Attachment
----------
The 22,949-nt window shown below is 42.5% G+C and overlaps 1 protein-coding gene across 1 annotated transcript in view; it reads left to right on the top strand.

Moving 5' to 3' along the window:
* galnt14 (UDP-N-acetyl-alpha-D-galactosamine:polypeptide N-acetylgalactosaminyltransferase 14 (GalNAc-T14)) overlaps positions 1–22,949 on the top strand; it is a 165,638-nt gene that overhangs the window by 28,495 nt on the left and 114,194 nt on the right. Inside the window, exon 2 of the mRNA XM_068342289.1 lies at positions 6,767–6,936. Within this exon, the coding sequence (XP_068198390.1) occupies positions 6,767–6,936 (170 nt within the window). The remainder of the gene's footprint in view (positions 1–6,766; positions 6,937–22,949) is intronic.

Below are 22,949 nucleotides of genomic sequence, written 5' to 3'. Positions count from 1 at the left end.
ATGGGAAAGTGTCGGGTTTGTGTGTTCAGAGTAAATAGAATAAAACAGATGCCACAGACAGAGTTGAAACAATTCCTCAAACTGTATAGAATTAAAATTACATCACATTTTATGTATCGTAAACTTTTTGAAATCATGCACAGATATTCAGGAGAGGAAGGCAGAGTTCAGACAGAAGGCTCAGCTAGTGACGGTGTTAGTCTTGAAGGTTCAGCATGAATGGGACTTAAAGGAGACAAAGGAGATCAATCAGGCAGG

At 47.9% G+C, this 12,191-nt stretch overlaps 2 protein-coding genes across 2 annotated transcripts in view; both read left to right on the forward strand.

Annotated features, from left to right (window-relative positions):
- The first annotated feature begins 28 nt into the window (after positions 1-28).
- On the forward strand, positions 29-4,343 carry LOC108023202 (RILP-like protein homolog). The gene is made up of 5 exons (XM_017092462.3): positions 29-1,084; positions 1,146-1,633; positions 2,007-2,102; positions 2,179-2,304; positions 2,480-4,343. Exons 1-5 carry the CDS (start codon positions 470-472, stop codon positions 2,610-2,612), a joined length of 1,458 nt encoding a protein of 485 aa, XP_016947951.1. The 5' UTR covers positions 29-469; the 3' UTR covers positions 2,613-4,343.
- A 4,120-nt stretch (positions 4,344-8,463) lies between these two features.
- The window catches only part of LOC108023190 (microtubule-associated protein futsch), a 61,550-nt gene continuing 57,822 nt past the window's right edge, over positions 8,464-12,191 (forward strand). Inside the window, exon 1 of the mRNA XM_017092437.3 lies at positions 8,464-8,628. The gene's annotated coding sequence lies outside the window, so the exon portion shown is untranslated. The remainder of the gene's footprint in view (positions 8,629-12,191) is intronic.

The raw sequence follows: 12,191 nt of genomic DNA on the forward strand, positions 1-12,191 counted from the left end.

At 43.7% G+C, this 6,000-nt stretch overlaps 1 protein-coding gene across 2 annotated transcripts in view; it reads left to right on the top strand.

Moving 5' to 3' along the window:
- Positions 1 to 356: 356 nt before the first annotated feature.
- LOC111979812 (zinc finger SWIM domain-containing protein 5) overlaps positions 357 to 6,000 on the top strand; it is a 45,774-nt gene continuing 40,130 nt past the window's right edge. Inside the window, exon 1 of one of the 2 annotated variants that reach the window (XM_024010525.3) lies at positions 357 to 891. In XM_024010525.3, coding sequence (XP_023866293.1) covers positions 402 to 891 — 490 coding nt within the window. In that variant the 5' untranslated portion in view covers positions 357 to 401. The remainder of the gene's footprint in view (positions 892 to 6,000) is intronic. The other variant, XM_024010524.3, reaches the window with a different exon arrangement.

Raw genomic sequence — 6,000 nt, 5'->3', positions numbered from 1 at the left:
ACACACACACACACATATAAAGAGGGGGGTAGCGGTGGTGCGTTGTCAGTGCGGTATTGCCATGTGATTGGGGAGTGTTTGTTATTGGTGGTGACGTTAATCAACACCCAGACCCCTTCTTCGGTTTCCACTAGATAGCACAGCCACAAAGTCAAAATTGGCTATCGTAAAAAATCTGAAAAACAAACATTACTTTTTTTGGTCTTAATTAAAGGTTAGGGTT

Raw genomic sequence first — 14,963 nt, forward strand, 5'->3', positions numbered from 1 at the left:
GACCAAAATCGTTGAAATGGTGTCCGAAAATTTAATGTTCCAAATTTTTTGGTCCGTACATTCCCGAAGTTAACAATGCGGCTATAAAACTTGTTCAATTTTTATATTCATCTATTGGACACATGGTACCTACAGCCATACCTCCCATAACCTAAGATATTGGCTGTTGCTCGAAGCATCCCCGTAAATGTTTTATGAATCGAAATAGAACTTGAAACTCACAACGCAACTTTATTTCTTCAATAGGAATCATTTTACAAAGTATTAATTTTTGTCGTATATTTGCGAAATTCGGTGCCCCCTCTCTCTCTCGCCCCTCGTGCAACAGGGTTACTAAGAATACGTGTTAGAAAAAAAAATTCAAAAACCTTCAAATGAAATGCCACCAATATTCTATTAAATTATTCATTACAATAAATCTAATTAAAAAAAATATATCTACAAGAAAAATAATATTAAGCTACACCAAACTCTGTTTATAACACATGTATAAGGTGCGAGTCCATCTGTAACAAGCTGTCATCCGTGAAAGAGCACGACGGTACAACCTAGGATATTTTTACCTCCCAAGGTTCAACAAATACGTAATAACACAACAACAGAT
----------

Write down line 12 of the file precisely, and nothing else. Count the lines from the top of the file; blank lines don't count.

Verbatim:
The raw sequence follows: 12,191 nt of genomic DNA on the forward strand, positions 1-12,191 counted from the left end.